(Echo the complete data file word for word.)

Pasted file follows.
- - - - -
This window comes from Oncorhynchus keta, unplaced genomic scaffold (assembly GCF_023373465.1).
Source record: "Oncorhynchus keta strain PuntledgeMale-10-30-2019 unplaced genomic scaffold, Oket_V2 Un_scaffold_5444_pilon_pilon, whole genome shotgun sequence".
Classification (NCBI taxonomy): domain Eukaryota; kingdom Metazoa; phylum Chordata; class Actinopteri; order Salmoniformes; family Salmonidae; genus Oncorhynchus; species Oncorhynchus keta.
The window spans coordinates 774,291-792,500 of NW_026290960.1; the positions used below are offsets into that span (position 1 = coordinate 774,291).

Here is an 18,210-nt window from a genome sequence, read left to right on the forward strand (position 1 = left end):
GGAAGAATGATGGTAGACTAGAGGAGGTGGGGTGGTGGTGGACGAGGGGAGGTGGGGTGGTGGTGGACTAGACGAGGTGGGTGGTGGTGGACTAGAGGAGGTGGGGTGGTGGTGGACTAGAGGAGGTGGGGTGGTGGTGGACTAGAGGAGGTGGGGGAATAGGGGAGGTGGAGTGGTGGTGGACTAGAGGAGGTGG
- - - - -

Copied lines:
This window comes from Oncorhynchus keta, unplaced genomic scaffold (assembly GCF_023373465.1).
Source record: "Oncorhynchus keta strain PuntledgeMale-10-30-2019 unplaced genomic scaffold, Oket_V2 Un_scaffold_5444_pilon_pilon, whole genome shotgun sequence".
Classification (NCBI taxonomy): domain Eukaryota; kingdom Metazoa; phylum Chordata; class Actinopteri; order Salmoniformes; family Salmonidae; genus Oncorhynchus; species Oncorhynchus keta.
The window spans coordinates 774,291-792,500 of NW_026290960.1; the positions used below are offsets into that span (position 1 = coordinate 774,291).

Here is an 18,210-nt window from a genome sequence, read left to right on the forward strand (position 1 = left end):
GGAAGAATGATGGTAGACTAGAGGAGGTGGGGTGGTGGTGGACGAGGGGAGGTGGGGTGGTGGTGGACTAGACGAGGTGGGTGGTGGTGGACTAGAGGAGGTGGGGTGGTGGTGGACTAGAGGAGGTGGGGTGGTGGTGGACTAGAGGAGGTGGGGGAATAGGGGAGGTGGAGTGGTGGTGGACTAGAGGAGGTGG